The Linux Foundation offers many resources for developers, users, and administrators of Linux systems, including its Linux Certification Program. This program is designed to give you a way to differentiate yourself in a job market that's hungry for your skills.
To illustrate how well these certifications prepare you for the real world, this series features some of those who have recently passed the certification exams. These testimonials should help you decide if either the Linux Foundation Certified System Administrator (LFCS) or the Linux Foundation Certified Engineer (LFCE) certification is right for you. In this installment, we talk with LFCS Lorenzo Paglia.
The developer of Anima Gate of Memories has stated that they expect the Linux version to be out in around 15 days time.
FFmpeg 3.1.0 is now available with the latest features for this widely-used open-source multimedia library.
FFmpeg 3.1 brings DXVA2-accelerated HEVC Main10 decoding for Windows users, a variety of new filters, MediaCodec H.264 decoding, new muxers/demuxers, VA-API accelerated H.264/HEVC/MJPEG encoding, an OpenMAX IL encoder with support for the Raspberry Pi, OpenEXR improvements, and a range of other improvements.
The development team behind the MPlayer-based MPV open-source video player software announced this past weekend the release of another major milestone, MPV 0.18.0.
MPV 0.18.0 is now available for all supported platforms, including all GNU/Linux distributions, as well as the Mac OS and Microsoft Windows operating systems. Looking at the release notes, we can't help but notice that there are quite some interesting new features, but also improvements to the build system, options, and commands.
Now that we know the Geary email client is alive and kicking, currently maintained by GNU/Linux developer Michael Gratton, it's time to look forward to a new version. Therefore, today we announce the debut of Geary 0.11.1.
Today, June 27, 2016, the development team behind the popular, cross-platform and open-source multimedia framework used by numerous media player software, FFmpeg, has announced the release of the FFmpeg 3.1 "Laplace" series.
I've just released version 1.3.0 of Nageru, my live software video mixer.
Finally, there is an Extended Partition for all the other Linux distributions I am trying out on this little netbook. The actual number installed varies depending on what I am doing. There are currently six different distributions installed there, and there is enough free space at the end to add one or two more if I want.
The important thing here is that the Linux grub bootloader will boot either a Primary or a Logical Partition without requiring any unusual manipulation of boot files or partitions.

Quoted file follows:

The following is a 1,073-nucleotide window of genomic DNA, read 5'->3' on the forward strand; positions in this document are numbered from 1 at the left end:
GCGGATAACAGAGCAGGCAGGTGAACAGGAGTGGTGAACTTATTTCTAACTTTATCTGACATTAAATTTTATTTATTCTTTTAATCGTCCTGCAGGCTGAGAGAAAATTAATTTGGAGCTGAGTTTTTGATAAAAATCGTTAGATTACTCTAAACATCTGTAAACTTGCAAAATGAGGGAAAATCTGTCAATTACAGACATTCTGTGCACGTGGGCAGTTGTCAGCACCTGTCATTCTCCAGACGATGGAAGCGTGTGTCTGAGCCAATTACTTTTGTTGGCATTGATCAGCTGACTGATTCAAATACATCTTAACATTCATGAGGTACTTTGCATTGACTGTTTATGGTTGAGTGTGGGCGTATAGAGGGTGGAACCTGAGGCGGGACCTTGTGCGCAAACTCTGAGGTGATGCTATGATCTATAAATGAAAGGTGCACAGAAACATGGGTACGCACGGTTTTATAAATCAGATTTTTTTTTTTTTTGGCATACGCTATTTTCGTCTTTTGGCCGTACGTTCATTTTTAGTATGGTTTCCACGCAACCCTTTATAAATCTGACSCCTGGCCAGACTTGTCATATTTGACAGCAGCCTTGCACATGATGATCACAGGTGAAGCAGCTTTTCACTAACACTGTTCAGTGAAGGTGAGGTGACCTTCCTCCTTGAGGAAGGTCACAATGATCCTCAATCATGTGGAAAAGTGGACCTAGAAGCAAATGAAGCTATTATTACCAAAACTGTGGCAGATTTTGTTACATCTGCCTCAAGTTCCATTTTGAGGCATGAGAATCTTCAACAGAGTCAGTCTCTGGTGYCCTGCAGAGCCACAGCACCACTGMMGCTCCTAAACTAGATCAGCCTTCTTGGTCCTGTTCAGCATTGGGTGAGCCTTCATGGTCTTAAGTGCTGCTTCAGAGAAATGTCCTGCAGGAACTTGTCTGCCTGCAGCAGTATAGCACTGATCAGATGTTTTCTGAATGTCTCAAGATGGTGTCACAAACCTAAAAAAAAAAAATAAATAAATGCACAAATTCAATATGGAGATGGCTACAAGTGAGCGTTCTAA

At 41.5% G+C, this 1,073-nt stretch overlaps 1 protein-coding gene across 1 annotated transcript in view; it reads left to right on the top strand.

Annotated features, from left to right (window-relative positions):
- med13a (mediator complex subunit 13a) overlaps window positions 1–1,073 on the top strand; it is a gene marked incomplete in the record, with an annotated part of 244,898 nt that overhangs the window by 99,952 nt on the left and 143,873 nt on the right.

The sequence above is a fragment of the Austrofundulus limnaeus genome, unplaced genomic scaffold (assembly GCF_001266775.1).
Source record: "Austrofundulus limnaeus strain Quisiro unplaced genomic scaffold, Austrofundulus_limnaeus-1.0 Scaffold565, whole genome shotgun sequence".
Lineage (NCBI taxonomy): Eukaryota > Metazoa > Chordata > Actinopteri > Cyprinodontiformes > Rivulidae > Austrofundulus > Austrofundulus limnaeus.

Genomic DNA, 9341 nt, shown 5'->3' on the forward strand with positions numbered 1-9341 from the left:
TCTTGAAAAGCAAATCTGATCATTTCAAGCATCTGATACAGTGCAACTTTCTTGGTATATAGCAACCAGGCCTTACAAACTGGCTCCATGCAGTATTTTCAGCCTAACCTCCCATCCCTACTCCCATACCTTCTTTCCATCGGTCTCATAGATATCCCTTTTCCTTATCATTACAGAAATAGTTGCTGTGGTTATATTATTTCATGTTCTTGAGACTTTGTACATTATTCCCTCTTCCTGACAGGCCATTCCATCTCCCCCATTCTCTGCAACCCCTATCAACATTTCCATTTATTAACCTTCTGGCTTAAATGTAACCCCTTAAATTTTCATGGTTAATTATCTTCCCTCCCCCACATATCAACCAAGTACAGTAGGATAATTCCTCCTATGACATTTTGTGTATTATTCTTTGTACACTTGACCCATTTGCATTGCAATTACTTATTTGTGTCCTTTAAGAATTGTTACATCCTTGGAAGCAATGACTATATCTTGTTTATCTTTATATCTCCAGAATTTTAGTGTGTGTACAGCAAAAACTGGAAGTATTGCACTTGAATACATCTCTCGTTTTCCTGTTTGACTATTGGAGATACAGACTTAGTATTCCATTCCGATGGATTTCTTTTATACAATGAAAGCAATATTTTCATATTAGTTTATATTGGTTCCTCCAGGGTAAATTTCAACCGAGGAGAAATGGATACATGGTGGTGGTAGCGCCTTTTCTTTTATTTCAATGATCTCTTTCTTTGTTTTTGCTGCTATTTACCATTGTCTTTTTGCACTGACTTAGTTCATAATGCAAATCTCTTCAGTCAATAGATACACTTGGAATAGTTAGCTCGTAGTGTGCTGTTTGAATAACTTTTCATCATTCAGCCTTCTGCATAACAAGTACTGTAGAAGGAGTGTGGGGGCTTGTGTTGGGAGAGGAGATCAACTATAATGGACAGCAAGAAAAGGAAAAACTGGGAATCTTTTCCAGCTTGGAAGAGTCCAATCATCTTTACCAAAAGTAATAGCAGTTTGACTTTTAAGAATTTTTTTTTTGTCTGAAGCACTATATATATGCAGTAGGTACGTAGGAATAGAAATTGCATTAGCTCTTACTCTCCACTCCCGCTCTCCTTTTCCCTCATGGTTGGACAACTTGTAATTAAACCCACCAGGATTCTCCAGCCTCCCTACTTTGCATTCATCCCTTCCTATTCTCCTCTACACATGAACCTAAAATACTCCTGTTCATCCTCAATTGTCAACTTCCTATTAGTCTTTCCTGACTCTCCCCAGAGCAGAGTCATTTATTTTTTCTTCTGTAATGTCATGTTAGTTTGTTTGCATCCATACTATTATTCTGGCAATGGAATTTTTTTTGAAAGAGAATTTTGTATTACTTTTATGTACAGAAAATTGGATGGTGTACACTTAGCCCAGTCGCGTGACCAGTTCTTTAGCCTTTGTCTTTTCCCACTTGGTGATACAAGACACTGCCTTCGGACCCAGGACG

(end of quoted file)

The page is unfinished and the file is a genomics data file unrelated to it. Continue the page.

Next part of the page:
Ok, that's enough - probably more than enough. I hope that what all of this showed was that installing Linux doesn't require complicated disk partitioning, it can actually be quite simple.
The Q4OS team have informed Softpedia today, June 27, 2016, about the immediate availability for download of a new maintenance release in the stable "Orion" series of the Debian-based GNU/Linux operating system.
Q4OS 1.4.12 "Orion" is now the latest and most advanced version of the distribution build around the Trinity desktop environment, and it has received all the important security patches and software updates from the upstream Debian GNU/Linux 8.5 "Jessie" repositories, along with a couple of other improvements requested by users.
The fifth weekly test release to the Linux 4.7 kernel is now available for testing.
As of writing this article, Linus Torvalds has yet to send out an official 4.7-rc5 announcement but it's available for those interested in the latest installment of the kernel that's codenamed the Psychotic Stoned Sheep.
Another Sunday, another Release Candidate build of the upcoming Linux 4.7 kernel is out for testing, as announced by Linus Torvalds himself a few hours ago, June 26, 2016.
Another week, another -rc.
Hmm. I think things are calming down, although with almost two thirds
of the commits coming in since Friday morning, it doesn't feel that
way - my Fridays end up feeling very busy. But looking at the numbers,
we're pretty much where we normally are at this time of the rc series.
The stats looks fairly normal: about half the patch is drivers,
roughly a quarter is architecture updates, and the remainder is
"misc": filesystems, scheduler, mm, etc.
The bulk of the drivers is GPU updates, but there's a smattering of
rdma, hwmon, Xen, gpio, sound.
The architecture side is powerpc, x86, some arm64, and some noise all
over from some MM cleanups..
Go out and test. By -rc5, we really should be starting to be getting
And please, if Thorsten Leemhuis is tracking one of your regressions,
can you make sure to double-check it and see if it remains? It's
lovely to have a regression tracker again, but it would also be really
good to make sure that the ones that are solved get closed.